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For those of you unfamiliar with classic American TV shows, between 1964 and 1967, a popular comedy show called “Gilligan’s Island” aired. The show’s plot was simple. Seven people from different spectrums of life go on a three-hour tour by boat and end up stranded on an uncharted desert island when the boat runs aground during a sudden storm. The castaways were Gilligan (the ship’s mate), the Skipper, the Millionaire and his wife, a movie star, the Professor and Mary Ann.
Most of the episodes dealt with wacky attempts to get rescued that always end up in failure. Other episodes just concentrated on issues and interactions between the castaways. Sound familiar? Don’t confuse this show plot with the current TV show “LOST”, which is more a drama and mystery. Gilligan’s Island was just plain silly.
I grew up watching this show in the later years and catching it on re-runs. I found the show funny, however it was all the amazing gadgets that caught my attention. Despite the limited resources on this deserted island, the Professor always managed to build cool gadgets out of the materials found lying around, like coconuts and bamboo. What great examples of creativity before capital thinking!
Here is a short list of a few of those miraculous inventions made from mainly coconuts and bamboo:
In addition to these machines, the Professor was a “brilliant” chemist that Eli Lilly would love to have called their own. He concocted some pretty wild potions, antidotes and extracts to make jet pack fuel, spider cider, shark repellant and even nitroglycerine.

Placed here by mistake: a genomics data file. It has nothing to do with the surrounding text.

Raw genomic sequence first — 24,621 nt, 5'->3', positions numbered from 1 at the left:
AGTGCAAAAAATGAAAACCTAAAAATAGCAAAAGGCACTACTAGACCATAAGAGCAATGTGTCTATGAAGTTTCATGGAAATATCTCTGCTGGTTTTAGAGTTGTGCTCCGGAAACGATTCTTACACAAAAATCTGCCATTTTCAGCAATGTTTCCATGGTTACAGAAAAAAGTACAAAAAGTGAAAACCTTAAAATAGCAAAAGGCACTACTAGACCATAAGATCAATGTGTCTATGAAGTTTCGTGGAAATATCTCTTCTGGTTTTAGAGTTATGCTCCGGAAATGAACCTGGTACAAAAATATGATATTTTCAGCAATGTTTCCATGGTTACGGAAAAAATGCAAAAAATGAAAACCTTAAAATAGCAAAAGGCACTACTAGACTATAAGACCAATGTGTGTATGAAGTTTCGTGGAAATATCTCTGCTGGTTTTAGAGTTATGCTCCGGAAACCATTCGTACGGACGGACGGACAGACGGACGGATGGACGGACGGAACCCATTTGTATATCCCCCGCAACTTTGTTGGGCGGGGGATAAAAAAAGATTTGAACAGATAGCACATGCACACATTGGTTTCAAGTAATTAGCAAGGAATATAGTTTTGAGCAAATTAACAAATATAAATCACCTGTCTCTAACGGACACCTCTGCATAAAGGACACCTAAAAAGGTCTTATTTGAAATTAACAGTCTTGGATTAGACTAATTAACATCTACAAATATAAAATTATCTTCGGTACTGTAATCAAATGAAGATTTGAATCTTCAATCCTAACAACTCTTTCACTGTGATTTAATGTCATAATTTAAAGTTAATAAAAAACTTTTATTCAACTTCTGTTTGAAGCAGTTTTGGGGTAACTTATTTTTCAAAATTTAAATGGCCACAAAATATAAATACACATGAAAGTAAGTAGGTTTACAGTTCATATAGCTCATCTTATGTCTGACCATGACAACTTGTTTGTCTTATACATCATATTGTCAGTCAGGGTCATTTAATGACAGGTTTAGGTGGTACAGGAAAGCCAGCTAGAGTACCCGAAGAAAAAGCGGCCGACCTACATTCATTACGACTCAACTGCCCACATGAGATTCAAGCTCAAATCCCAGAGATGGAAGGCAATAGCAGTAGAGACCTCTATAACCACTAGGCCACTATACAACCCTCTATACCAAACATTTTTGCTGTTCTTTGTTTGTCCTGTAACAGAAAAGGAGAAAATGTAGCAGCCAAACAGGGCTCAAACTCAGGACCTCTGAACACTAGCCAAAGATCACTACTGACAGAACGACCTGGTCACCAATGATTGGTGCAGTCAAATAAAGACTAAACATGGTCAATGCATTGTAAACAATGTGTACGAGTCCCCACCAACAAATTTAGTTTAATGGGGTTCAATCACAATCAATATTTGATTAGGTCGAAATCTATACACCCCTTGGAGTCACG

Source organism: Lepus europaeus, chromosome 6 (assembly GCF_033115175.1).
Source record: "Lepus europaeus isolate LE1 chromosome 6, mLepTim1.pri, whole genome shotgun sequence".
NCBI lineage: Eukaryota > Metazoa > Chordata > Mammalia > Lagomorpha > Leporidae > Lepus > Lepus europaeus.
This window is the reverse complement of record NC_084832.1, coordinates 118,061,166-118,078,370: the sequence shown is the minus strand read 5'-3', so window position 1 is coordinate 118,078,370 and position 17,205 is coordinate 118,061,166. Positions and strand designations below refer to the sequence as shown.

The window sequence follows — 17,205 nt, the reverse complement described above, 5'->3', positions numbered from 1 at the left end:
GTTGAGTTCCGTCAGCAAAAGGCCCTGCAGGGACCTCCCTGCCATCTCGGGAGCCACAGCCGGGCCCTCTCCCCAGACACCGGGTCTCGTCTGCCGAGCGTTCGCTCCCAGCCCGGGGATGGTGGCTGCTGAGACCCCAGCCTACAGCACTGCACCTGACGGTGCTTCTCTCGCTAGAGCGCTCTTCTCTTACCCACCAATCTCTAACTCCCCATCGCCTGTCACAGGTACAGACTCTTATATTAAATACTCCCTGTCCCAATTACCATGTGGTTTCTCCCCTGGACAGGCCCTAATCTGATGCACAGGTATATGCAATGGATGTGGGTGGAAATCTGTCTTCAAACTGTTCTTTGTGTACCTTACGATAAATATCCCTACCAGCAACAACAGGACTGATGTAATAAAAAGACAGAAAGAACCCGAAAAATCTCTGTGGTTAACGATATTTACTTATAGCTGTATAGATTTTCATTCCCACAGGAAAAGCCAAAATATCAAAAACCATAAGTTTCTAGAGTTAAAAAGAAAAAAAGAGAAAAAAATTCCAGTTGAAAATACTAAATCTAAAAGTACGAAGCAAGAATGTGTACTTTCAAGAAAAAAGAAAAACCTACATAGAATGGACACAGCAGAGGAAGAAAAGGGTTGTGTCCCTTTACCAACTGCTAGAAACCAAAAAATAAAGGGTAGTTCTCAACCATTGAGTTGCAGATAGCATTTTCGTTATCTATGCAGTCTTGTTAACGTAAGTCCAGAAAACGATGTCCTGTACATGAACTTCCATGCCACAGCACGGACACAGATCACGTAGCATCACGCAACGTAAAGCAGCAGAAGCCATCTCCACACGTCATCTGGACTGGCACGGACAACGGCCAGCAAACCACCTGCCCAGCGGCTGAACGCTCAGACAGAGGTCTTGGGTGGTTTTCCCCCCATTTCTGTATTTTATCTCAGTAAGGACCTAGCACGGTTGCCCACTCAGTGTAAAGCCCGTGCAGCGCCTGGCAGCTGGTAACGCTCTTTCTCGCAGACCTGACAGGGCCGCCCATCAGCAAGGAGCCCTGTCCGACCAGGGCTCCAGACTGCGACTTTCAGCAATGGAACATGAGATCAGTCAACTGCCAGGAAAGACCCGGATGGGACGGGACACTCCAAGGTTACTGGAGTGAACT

That covers the coconuts and the bamboo, but what about pedal power? Well, guess what handy resource was available on the island for power? Human power. It was common to see Gilligan, the Skipper or even one of the other castaways pedaling away on a stationary bike type contraption to operate fans, washing machines, water pumps or even a telegraph.
Unfortunately, the castaways did not understand the concept of policy deployment, so all this ingenuity was not focused on more important projects – like say fixing the hole in the boat or building a raft. Too bad Tom Hanks was not one of the castaways.
Overlooking the fact that Gilligan’s Island was only a make-believe TV show, the same spirit of innovation and imagination on the show can be seen in real life. Take, for example, a 39-foot tall windmill generating power to run 10 6-watt lightbulbs, a TV set and a radio. This was built from blue-gum trees and bicycle parts by an ingenious 20-year-old in Masitala, Malawi. Or, for example, a team of students at the Massachusetts Institute of Technology devised a creative way to power a supercomputer for 20 minutes by pedaling a stationary bicycle hooked to a generator.
And, then there is the first-ever Innovate or Die Pedal-Powered Machine contest, where participants are challenged to create a pedal-powered solution for offsetting climate change. More than 100 Earth-cooling inventions were submitted.
Maybe the castaways on Gilligan’s island were really onto something with their gadgets?
About the author:
Mike Wroblewski started his lean journey with instruction in quick die change from Shigeo Shingo. Mike is currently the lean sensei at Batesville Casket Company in Batesville, Ind. He also writes a blog called “Got Boondoggle?” featuring lean and Six Sigma topics. Check it out at http://gotboondoggle.blogspot.com/.